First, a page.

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A tourist rests on a bench in front of the Louvre. AFP
A tourist rests on a bench in front of the Louvre. AFP

France readies its summer magic

France, the world's most visited country, believes it is in for a golden summer of tourism, Colin Randall writes.

On the radio, there is excited chatter about tailbacks totalling 350km on the Autoroute du Soleil and other routes south and west. As Atlantic and Mediterranean beaches fill up, the chic Riviera resort of Saint Tropez prepares to cope with a population rising from 5,000 to 100,000.

The holiday season in the world's most visited country, on UN World Tourism Organisation (UNWTO) calculations, has begun.

And that country, France, believes it is in for a golden summer of tourism. Optimism has surfaced despite resilient patches of gloom on the economic front; the expected benefits will come, in part, at the expense of Tunisia and Egypt, where the Arab Spring has taken a toll.

The shutdown of businesses and sharp reduction of public administration may give the impression that France grinds to a halt for much of July and especially August. But the holiday sectoris working overtime.

One statistic already being touted makes a striking point: the region of Provence-Alpes-Cote d'Azur - a geographical combination bursting with holiday connotations - expects the influx to swell to 2.5 million, almost the population of Oman or Jamaica, on one day at the height of the season, August 15.

UNWTO figures put France on top in international arrivals, with almost 79 million last year, followed by the US with 61 million and, edging ahead of Spain, China on 56 million.

The country is fortunate in having so many areas its own inhabitants, and armies of foreign tourists, consider worth seeing.

Paris, the world's most visited city, may bid farewell to a large proportion of its own population each August, but foreigners arrive in huge numbers to compensate. From the Alps and Alsace to the borders with Italy and Spain, it is hard to think of many areas of the country without some appeal.

And it all represents big business. Six per cent of France's national income comes from tourism, and two thirds of that is generated by the French themselves as they explore their own richly varied land. Last year, tourism was worth 35.4 billion (Dh186.27bn) to the country.

A Radio France Internationale (RFI) report suggests the domestic aspect will grow even stronger this year, with the number of foreigners also increasing, augmented by visitors from emergent nations.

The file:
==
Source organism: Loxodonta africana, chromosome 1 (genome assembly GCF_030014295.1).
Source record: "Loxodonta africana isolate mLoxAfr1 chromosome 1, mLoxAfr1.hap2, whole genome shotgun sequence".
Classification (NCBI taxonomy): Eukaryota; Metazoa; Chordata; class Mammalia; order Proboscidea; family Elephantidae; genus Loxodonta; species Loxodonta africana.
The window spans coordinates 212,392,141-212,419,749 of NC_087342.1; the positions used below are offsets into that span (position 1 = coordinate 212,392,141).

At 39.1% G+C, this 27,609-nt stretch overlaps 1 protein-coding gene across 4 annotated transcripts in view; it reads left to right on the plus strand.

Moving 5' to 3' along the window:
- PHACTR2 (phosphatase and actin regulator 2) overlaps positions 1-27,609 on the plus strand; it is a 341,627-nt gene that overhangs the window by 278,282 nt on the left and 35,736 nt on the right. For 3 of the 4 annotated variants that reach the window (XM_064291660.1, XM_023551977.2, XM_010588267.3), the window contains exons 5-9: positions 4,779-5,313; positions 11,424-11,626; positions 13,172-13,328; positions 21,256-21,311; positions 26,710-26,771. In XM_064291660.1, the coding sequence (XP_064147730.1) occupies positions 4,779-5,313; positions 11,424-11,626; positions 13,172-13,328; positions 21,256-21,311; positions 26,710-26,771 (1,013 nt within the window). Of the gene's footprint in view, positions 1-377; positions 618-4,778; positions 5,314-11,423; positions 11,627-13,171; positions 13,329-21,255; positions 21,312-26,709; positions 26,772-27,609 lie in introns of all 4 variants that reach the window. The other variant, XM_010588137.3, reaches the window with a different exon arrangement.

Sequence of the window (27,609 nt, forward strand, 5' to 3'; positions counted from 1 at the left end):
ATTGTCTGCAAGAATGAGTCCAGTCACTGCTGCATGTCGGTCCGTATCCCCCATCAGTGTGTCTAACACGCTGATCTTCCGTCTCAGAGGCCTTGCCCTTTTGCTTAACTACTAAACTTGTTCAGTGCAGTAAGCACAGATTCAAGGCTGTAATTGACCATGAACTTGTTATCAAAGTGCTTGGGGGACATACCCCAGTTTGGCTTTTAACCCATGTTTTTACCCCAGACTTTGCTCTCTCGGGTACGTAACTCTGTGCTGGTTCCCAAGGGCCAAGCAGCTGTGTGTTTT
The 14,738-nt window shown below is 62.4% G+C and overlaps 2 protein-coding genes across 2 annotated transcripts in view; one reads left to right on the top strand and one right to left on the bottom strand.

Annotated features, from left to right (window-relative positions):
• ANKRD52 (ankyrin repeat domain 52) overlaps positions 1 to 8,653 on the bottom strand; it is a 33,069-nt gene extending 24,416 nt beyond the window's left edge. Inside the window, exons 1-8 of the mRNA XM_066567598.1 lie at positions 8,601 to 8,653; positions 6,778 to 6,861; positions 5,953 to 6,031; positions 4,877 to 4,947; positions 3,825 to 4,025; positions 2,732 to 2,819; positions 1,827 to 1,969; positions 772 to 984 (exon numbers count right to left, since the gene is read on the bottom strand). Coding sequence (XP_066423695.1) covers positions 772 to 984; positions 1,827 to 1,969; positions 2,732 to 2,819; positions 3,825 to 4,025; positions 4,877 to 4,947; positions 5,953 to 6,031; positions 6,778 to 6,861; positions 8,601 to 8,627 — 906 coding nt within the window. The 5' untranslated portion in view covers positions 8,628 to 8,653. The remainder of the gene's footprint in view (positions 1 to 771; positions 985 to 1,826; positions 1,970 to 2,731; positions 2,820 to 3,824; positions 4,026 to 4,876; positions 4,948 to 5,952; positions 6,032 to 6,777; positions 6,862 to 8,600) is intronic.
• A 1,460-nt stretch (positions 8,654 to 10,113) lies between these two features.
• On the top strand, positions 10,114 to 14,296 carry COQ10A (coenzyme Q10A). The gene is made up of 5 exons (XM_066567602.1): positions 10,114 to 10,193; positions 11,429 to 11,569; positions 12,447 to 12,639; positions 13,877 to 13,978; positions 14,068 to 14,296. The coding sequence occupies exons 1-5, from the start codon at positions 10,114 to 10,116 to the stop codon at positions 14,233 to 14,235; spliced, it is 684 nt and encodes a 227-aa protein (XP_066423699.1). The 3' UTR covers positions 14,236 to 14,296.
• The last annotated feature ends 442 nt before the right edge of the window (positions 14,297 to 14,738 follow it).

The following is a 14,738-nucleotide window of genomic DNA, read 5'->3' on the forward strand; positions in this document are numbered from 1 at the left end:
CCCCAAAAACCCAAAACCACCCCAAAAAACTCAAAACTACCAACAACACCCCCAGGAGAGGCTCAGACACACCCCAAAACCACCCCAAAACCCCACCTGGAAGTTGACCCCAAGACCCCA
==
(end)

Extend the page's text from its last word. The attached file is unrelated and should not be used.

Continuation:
These bright prospects fly in the face of broad recognition that economic crisis is tough to overcome.

But plenty of people still have money to spend. It costs a packet to move around France: the 11-hour drive from the Channel Tunnel in the north to Saint Tropez in the south costs 150 (Dh790) in petrol and more than half that in road tolls. But RFI says that with the exception of mountain areas, the Alps and the Hautes-Pyrenees, all regions stand to experience an increase of 5 per cent or more in tourist numbers compared with last summer.

Images of instability in Egypt and Tunisia, highly popular destinations among French travellers in recent years, help to explain the trend. Protourisme, a firm of travel analysts, has reported that 1.3 million French people who might otherwise have gone abroad will stay in the country this summer.

In addition, a decrease in the number of foreigners visiting France in the earlier phases of the economic crisis was quickly reversed and the improvement is expected to continue.

RFI cited new interest from India, where the visitor figure for last year was already up 76 per cent year on year, Russia (up 64 per cent), China (23 per cent) and Brazil (20 per cent).

There are stings in the tail of this positive economic news.

Spain, one of the European nations most touched by the downturn, may prosper even more from European gains driven by potential holidaymakers put off by events in Tunisia or Egypt. Gilbert Marche, who owns a property agency in the resort of Saint Raphael, between Saint Tropez and Cannes, believes many people no longer feel able to afford holidays on the Riviera.

"If some are forgoing holidays in the Maghreb, they're turning more commonly to Spain where 'full up' signs are already being posted," he told the Nice-based Var-Matin newspaper.

His concern that Cote d'Azur prices are a deterrent is borne out by anecdotal evidence of empty tables galore at seafront restaurants coupled with severely restricted spending on drinks and ice creams in cafes, including those offering entertainment.

Mr Marche says even less fashionable areas to the west threaten the Riviera: "Languedoc-Roussillon is as sunny but a good deal cheaper."

Tourism officials have long acknowledged that France, and especially coastal France, has to extend its season.

The cafes drawing crowds for soirees of music or variety shows in July and August are typically quiet and entertainment-free in June and September, however good the weather.

Yet the generous retirement packages enjoyed by France's baby boomers, perhaps the last generation of favoured pensioners as the Nicolas Sarkozy reforms begin to bite, means significant numbers of people seem able to take one holiday after another for much of the year.

It is a common theory that while people remain determined to take their holidays, they spend less once there.

Come September, the returning tourists will create a new wave of alerts for traffic jams. And the industry may be looking back on a season in which campsites and top-class hotels have done remarkably well, but restaurants are feeling they should have done better.


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